If you grow corn, soybeans, wheat or any other commodity grains, you’ve likely had some contact with no-till production systems.
The no-till model has rapidly increased in popularity over the past few decades, primarily because on-farm applications and research have shown that it has a significantly positive impact on soil health, water quality and energy costs.
No-till systems are also a huge step forward in addressing some of the environmental issues associated with production agriculture, such as fertilizer runoff and soil erosion.
No-till requires the use of cover crops, which offer so many benefits to the soil — nutrient fixation, increased organic matter, improved water infiltration, and weed suppression, to name a few — that it’s not extreme to say that every farmer in the United States should be utilizing them.
No-till also allows beneficial microbial and fungal communities in the soil to remain undisturbed for extended periods of time, allowing them to strengthen and function freely.
It prevents the loss of organic matter in the soil, a fickle resource that provides a stable, slow-release form of nutrients, reduces compaction, increases water holding capacity, and helps improve soil tilth and aggregation.
It’s worth mentioning that not all tillage is necessarily bad, and it’s possible that one would not see a significant difference in soil health between a field that is in continuous no-till and one that is tilled every five to six years, but it is certainly true that the trend toward no-till practices is a good thing for our agricultural system.
But here’s the catch — farmers who practice no-till conventional methods provide all of the aforementioned benefits to soils, crops, water and even surrounding communities, but are they getting paid for it?
If you’re a conventional no-tiller in a commodity grain market, chances are you’re getting the same price per bushel for your corn as everyone else. There are very few, if any, markets offering a premium for no-till practices.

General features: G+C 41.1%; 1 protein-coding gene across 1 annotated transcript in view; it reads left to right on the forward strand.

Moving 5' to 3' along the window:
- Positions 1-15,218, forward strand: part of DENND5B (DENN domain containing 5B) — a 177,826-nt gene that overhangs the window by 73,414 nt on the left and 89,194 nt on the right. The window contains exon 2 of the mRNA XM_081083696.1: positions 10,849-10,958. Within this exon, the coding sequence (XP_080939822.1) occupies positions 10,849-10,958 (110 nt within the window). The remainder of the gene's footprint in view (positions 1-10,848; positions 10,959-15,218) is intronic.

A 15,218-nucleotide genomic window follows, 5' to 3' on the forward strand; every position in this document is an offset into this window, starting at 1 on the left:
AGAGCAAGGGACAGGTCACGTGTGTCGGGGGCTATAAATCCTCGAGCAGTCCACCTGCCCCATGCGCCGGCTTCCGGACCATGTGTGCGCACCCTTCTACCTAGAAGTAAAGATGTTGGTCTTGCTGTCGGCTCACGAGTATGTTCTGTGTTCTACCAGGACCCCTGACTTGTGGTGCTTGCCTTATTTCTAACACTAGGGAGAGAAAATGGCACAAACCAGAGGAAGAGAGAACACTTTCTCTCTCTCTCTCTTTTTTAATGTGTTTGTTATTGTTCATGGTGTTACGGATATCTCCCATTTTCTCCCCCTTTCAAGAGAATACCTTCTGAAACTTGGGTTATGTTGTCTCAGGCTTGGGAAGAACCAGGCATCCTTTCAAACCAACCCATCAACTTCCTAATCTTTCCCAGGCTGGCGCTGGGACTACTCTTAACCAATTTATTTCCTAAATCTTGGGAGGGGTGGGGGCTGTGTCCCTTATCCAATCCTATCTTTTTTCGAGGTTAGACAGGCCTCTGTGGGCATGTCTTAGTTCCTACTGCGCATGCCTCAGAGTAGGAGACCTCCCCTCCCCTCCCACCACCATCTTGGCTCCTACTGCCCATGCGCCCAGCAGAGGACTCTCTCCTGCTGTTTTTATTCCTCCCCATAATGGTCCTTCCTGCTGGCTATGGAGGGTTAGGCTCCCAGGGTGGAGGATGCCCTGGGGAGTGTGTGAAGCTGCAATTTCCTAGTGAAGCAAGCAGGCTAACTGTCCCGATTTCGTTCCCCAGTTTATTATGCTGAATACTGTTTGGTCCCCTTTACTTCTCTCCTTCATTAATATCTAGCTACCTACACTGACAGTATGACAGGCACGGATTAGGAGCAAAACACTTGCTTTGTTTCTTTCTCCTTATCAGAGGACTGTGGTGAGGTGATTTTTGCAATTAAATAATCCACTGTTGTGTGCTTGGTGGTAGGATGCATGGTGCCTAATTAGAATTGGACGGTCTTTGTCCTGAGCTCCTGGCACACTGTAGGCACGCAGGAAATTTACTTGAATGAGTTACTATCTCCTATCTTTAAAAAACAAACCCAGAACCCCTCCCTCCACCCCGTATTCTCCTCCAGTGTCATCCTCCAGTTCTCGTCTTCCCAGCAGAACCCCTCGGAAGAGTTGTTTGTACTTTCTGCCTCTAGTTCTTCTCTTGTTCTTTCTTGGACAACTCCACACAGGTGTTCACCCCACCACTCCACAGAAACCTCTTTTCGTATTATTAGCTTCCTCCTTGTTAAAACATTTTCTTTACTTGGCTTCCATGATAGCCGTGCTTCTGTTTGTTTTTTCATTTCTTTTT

However, there is one market that has grown every year since its inception and can offer two to three times the price per bushel of conventional commodities. That is the certified organic market.
A no-till farmer who wants to continue abstaining from tillage and obtain organic certification has a lot of adjustments to make, but the long-term rewards are worth the time and effort.
Without the use of synthetic herbicides to terminate cover crops, specialized equipment such as a roller-crimper or modified cultipacker may be necessary.
Weed control techniques may require a cover crop seeded at a heavier rate, and windows of opportunity for fieldwork throughout the season can be slightly shorter.
But once you understand the process on your own farm, you can use what you’ve learned to scale up and build a successful organic no-till system, becoming more profitable and well positioned for the future.
There are still plenty of issues that need to be worked out with the organic no-till system that we’ll cover in another article, but the innovative practices and spirit that no-till farmers are bringing to the table are exactly what are required to make no-till organic a more widespread production system.
Some farmers in the Northeast and Midwest have already cracked the code and are farming as much as 7,000 acres of no-till organic commodity crops.
These farmers offer proof that the system works under their unique conditions. We need to make it work under every condition and in every region of the country. For that to become a reality, we need farmers everywhere to try it.
Contrary to popular belief, being certified organic doesn’t have to mean using more tillage. But it does require the ability to take risks, keep an open mind, and come up with creative solutions.
Consider planting a dense cover crop this fall and putting a small plot into an organic no-till trial. We’re here to help you every step of the way.
Sam Malriat is the lead organic crop consultant at the Rodale Institute in Kutztown, Pennsylvania. Farmers can reach Sam at Consulting@RodaleInstitute.org or 610-684-1416.